Intakes of plant foods, fibre and fat and risk of breast cancer--a prospective study in the Malmo Diet and Cancer cohort.

Article Summary:The objective of this study was to investigate prospectively the associations between intakes of plant foods, fibre and relative fat and risk of breast cancer in a subsample of 11 726 postmenopausal women in the Malmo Diet and Cancer cohort. Data were obtained by an interview-based diet history method, a structured questionnaire, anthropometrical measurements and national and regional cancer registries. During 89 602 person-years of follow-up, 342 incident cases were documented. Cox regression analysis examined breast cancer risks adjusted for potential confounders. High fibre intakes were associated with a lower risk of postmenopausal breast cancer, incidence rate ratio=0.58, 95% CI: 0.40, 0.84, for the highest quintile of fibre intake compared to the lowest quintile. The combination high fibre-low fat had the lowest risk when examining the effect in each cell of cross-classified tertiles of fibre and fat intakes. An interaction (P=0.049) was found between fibre- and fat-tertiles. There was no significant association between breast cancer risk and intakes of any of the plant food subgroups. These findings support the hypothesis that a dietary pattern characterised by high fibre and low fat intakes is associated with a lower risk of postmenopausal breast cancer.

Article AuthorsMattisson I, Wirfalt E, Johansson U, Gullberg B, Olsson H, Berglund G. Department of Medicine, Surgery and Orthopaedics, Lund University, Malmo University Hospital, SE-205 02 Malmo, Sweden.
Article Source:British Journal of Cancer, 2004 Jan 12;90(1):122-7. PMID: 14710218.

Raw and cooked vegetables, fruits, selected micronutrients, and breast cancer risk: a case-control study in Germany.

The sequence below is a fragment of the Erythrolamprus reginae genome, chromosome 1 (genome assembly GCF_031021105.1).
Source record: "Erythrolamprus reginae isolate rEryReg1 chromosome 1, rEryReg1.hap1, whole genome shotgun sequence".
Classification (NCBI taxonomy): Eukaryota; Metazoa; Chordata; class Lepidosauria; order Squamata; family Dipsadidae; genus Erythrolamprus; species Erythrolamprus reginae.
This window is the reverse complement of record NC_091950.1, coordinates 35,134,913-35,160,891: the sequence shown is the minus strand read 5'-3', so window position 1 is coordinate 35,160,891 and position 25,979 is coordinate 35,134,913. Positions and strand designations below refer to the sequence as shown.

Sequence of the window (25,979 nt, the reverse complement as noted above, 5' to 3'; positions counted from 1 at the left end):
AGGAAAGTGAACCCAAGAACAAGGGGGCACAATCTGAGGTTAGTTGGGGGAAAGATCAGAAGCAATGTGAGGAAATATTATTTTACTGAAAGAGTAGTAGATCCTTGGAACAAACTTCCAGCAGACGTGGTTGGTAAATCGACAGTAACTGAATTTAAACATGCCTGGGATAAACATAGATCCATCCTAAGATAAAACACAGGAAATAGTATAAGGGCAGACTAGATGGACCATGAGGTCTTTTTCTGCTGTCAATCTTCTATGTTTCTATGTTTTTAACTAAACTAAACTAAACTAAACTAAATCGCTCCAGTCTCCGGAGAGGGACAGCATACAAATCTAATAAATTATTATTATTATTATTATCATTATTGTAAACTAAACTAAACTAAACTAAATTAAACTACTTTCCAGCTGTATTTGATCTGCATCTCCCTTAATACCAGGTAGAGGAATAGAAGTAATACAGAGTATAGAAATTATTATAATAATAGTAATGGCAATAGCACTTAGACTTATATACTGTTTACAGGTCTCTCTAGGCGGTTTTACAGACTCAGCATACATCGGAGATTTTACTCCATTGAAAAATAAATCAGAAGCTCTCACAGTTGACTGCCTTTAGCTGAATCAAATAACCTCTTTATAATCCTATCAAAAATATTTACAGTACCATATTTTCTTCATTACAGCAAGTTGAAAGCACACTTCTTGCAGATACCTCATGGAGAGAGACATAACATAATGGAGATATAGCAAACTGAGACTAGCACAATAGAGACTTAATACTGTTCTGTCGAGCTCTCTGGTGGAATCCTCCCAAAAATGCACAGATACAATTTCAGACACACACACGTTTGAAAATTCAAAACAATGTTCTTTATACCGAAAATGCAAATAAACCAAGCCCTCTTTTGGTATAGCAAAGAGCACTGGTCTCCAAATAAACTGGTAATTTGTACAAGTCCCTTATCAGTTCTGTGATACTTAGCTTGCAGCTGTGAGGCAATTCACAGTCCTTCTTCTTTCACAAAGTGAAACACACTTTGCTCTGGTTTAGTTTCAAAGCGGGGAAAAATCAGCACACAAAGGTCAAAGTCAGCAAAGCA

Article Summary:In 1998-2000, a case-control study of breast cancer was conducted in Heidelberg, Germany. Three hundred ten consecutively recruited cases with primary breast cancer were matched according to 10-yr age groups to 353 controls with conditions unrelated to diet or endocrine disorders. Intake of raw vegetables, total vegetables, and whole-grain products was inversely associated with breast cancer risk (highest vs. lowest quartile adjusted odds ratio [OR] 0.51, 95% confidence interval [CI] 0.31-0.84; OR = 0.62, 95% CI = 0.38-1.02; and OR = 0.57; 95% CI = 0.34-0.95, respectively). Also, high intake of some selected vitamins and minerals possessing putative DNA-stabilizing properties displayed significant inverse risk associations. Adjusted ORs were as follows: vitamin C (OR = 0.49, 95% CI = 0.2-0.88), folate equivalents (OR = 0.47, 95% CI = 0.25-0.88), b-carotene (OR = 0.46, 95% CI = 0.27-0.80), zinc (OR = 0.35, 95% CI = 0.15-0.78), and copper (OR = 0.51, 95% CI = 0.31-1.03). In contrast, no significant association with risk was seen for an increased intake of fruits, cooked vegetables, fiber, calcium, manganese, or iron. In this population of German women, components of raw vegetables and some micronutrients appear to decrease breast cancer risk.

Article Authors:Adzersen KH, Jess P, Freivogel KW, Gerhard I, Bastert G. Department of Gynecological Endocrinology and Reproductive Medicine, Women's Hospital, University of Heidelberg, Germany.

Article Source:Nutrtion and Cancer. 2003;46(2):131-7. PMID: 14690788

Similar Content